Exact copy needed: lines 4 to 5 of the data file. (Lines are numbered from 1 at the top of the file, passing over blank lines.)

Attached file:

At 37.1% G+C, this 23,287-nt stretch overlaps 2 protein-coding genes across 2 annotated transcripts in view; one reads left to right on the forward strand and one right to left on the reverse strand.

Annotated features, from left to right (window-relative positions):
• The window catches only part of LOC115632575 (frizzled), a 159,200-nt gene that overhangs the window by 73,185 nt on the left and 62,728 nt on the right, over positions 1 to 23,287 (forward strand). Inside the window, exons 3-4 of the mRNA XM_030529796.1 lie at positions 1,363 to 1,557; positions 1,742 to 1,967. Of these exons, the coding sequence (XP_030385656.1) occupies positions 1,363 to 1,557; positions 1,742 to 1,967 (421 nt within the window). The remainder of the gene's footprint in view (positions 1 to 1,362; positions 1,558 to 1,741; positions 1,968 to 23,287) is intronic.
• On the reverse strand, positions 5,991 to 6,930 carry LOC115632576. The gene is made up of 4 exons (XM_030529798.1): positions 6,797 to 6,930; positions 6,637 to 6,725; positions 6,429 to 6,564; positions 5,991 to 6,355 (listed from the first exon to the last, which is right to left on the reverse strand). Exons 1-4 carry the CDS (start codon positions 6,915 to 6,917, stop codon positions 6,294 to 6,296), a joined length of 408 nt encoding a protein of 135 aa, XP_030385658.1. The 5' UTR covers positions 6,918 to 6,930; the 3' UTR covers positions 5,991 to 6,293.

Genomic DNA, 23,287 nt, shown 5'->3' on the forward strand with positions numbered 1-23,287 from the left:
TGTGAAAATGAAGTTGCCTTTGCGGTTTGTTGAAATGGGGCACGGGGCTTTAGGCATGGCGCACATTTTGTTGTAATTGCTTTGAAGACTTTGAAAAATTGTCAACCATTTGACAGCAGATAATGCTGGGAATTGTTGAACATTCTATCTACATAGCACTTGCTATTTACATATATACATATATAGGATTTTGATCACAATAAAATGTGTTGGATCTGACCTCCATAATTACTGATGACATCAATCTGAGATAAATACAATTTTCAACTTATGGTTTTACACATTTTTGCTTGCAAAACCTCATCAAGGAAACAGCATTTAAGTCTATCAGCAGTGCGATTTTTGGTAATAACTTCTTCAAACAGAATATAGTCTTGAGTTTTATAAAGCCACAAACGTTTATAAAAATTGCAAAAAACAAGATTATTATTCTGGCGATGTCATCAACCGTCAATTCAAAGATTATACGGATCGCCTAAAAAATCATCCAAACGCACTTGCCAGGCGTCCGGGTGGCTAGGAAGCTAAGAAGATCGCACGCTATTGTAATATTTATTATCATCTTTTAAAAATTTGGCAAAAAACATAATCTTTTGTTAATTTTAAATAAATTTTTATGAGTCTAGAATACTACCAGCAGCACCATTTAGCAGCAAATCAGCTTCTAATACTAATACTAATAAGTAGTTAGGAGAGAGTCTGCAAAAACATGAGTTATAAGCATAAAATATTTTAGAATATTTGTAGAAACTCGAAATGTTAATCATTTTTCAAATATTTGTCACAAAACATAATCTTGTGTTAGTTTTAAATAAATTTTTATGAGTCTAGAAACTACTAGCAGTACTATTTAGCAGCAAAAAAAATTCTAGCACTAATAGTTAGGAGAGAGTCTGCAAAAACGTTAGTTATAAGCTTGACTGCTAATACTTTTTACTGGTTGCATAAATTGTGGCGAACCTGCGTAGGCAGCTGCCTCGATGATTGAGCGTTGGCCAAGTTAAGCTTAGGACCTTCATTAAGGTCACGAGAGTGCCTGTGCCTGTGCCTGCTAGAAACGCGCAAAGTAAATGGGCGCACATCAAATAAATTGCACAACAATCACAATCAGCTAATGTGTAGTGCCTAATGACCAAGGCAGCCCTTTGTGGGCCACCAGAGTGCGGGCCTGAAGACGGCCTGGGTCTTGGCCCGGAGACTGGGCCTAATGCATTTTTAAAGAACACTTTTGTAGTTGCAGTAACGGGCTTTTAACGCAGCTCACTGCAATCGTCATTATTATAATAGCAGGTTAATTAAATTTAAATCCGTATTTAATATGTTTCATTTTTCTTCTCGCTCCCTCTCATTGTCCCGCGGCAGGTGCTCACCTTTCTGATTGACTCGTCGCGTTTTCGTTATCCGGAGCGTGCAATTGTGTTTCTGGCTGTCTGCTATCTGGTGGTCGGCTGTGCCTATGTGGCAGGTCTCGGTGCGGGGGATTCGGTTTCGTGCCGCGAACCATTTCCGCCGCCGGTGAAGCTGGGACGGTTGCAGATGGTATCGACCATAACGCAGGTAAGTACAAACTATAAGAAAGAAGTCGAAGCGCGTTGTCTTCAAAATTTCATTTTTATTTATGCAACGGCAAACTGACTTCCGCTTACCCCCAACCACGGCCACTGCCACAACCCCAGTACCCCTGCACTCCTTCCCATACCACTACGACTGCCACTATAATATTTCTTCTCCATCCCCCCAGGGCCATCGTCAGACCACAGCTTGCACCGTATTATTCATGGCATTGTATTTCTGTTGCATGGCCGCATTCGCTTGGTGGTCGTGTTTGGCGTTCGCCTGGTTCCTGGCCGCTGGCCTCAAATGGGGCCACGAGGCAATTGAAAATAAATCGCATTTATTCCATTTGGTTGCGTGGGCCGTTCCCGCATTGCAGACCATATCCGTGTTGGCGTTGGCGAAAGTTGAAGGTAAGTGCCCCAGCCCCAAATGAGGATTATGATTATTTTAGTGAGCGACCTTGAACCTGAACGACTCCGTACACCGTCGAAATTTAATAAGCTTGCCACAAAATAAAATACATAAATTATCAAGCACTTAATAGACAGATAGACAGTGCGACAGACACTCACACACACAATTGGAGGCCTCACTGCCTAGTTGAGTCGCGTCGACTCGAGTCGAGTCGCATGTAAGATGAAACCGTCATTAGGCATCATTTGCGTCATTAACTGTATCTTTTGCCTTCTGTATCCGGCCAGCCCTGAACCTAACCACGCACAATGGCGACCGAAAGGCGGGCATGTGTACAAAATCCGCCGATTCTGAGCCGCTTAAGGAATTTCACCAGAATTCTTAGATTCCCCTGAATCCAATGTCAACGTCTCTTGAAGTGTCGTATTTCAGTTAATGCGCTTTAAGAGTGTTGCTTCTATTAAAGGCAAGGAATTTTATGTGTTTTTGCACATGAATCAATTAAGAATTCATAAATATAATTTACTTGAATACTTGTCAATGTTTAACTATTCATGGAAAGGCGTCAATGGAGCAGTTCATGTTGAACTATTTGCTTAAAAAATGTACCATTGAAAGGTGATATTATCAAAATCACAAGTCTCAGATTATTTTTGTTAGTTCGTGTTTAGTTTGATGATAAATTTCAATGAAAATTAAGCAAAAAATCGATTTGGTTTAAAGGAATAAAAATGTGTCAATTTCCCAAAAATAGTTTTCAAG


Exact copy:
• On the reverse strand, positions 5,991 to 6,930 carry LOC115632576. The gene is made up of 4 exons (XM_030529798.1): positions 6,797 to 6,930; positions 6,637 to 6,725; positions 6,429 to 6,564; positions 5,991 to 6,355 (listed from the first exon to the last, which is right to left on the reverse strand). Exons 1-4 carry the CDS (start codon positions 6,915 to 6,917, stop codon positions 6,294 to 6,296), a joined length of 408 nt encoding a protein of 135 aa, XP_030385658.1. The 5' UTR covers positions 6,918 to 6,930; the 3' UTR covers positions 5,991 to 6,293.

Genomic DNA, 23,287 nt, shown 5'->3' on the forward strand with positions numbered 1-23,287 from the left: